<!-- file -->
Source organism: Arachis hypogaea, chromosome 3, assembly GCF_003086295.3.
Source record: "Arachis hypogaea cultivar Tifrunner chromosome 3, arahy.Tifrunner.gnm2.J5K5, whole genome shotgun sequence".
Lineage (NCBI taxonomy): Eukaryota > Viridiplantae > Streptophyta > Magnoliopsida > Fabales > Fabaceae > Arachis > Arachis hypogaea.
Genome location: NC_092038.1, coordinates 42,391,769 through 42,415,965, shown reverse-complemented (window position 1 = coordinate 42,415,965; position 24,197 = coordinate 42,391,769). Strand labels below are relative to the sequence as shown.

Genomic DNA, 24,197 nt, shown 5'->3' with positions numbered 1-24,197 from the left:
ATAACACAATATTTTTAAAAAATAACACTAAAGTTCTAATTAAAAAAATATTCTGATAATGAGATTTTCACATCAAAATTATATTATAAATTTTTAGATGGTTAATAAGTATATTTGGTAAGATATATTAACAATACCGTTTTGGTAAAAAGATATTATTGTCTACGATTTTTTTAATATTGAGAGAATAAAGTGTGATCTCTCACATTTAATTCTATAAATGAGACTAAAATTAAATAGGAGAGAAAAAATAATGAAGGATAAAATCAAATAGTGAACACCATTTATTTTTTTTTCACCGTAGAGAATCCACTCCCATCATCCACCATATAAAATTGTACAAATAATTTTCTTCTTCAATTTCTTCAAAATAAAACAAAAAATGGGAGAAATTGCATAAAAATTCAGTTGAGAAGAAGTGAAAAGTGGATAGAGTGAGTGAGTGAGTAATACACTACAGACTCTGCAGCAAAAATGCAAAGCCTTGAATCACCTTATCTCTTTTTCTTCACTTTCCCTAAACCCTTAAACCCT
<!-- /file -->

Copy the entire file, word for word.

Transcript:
Source organism: Arachis hypogaea, chromosome 3, assembly GCF_003086295.3.
Source record: "Arachis hypogaea cultivar Tifrunner chromosome 3, arahy.Tifrunner.gnm2.J5K5, whole genome shotgun sequence".
Lineage (NCBI taxonomy): Eukaryota > Viridiplantae > Streptophyta > Magnoliopsida > Fabales > Fabaceae > Arachis > Arachis hypogaea.
Genome location: NC_092038.1, coordinates 42,391,769 through 42,415,965, shown reverse-complemented (window position 1 = coordinate 42,415,965; position 24,197 = coordinate 42,391,769). Strand labels below are relative to the sequence as shown.

Genomic DNA, 24,197 nt, shown 5'->3' with positions numbered 1-24,197 from the left:
ATAACACAATATTTTTAAAAAATAACACTAAAGTTCTAATTAAAAAAATATTCTGATAATGAGATTTTCACATCAAAATTATATTATAAATTTTTAGATGGTTAATAAGTATATTTGGTAAGATATATTAACAATACCGTTTTGGTAAAAAGATATTATTGTCTACGATTTTTTTAATATTGAGAGAATAAAGTGTGATCTCTCACATTTAATTCTATAAATGAGACTAAAATTAAATAGGAGAGAAAAAATAATGAAGGATAAAATCAAATAGTGAACACCATTTATTTTTTTTTCACCGTAGAGAATCCACTCCCATCATCCACCATATAAAATTGTACAAATAATTTTCTTCTTCAATTTCTTCAAAATAAAACAAAAAATGGGAGAAATTGCATAAAAATTCAGTTGAGAAGAAGTGAAAAGTGGATAGAGTGAGTGAGTGAGTAATACACTACAGACTCTGCAGCAAAAATGCAAAGCCTTGAATCACCTTATCTCTTTTTCTTCACTTTCCCTAAACCCTTAAACCCT